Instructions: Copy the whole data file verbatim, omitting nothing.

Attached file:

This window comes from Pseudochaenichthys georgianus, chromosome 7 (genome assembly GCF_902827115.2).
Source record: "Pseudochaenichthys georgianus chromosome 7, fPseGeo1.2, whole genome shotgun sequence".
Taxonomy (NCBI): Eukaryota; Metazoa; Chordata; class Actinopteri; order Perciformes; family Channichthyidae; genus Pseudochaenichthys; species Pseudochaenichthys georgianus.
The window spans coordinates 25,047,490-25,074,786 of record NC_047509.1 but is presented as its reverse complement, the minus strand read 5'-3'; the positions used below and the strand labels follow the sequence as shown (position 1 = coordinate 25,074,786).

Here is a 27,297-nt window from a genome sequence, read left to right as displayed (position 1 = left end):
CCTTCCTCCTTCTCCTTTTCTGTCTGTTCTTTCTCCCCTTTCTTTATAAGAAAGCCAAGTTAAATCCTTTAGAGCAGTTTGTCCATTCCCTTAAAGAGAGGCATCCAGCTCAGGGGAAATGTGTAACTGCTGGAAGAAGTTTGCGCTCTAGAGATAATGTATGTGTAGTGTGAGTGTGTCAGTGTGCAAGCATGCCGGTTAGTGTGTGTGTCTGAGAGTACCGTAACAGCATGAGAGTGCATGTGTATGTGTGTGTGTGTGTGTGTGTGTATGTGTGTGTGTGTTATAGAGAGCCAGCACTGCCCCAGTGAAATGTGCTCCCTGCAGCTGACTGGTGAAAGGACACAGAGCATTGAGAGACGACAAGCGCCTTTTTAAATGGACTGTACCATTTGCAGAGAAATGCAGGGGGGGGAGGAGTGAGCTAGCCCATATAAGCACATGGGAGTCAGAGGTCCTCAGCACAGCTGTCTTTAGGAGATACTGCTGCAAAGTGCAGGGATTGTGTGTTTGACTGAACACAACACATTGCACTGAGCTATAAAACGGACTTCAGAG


This window comes from Pseudochaenichthys georgianus, chromosome 7 (genome assembly GCF_902827115.2).
Source record: "Pseudochaenichthys georgianus chromosome 7, fPseGeo1.2, whole genome shotgun sequence".
Taxonomy (NCBI): Eukaryota; Metazoa; Chordata; class Actinopteri; order Perciformes; family Channichthyidae; genus Pseudochaenichthys; species Pseudochaenichthys georgianus.
The window spans coordinates 25,047,490-25,074,786 of record NC_047509.1 but is presented as its reverse complement, the minus strand read 5'-3'; the positions used below and the strand labels follow the sequence as shown (position 1 = coordinate 25,074,786).

Here is a 27,297-nt window from a genome sequence, read left to right as displayed (position 1 = left end):
CCTTCCTCCTTCTCCTTTTCTGTCTGTTCTTTCTCCCCTTTCTTTATAAGAAAGCCAAGTTAAATCCTTTAGAGCAGTTTGTCCATTCCCTTAAAGAGAGGCATCCAGCTCAGGGGAAATGTGTAACTGCTGGAAGAAGTTTGCGCTCTAGAGATAATGTATGTGTAGTGTGAGTGTGTCAGTGTGCAAGCATGCCGGTTAGTGTGTGTGTCTGAGAGTACCGTAACAGCATGAGAGTGCATGTGTATGTGTGTGTGTGTGTGTGTGTGTATGTGTGTGTGTGTTATAGAGAGCCAGCACTGCCCCAGTGAAATGTGCTCCCTGCAGCTGACTGGTGAAAGGACACAGAGCATTGAGAGACGACAAGCGCCTTTTTAAATGGACTGTACCATTTGCAGAGAAATGCAGGGGGGGGAGGAGTGAGCTAGCCCATATAAGCACATGGGAGTCAGAGGTCCTCAGCACAGCTGTCTTTAGGAGATACTGCTGCAAAGTGCAGGGATTGTGTGTTTGACTGAACACAACACATTGCACTGAGCTATAAAACGGACTTCAGAG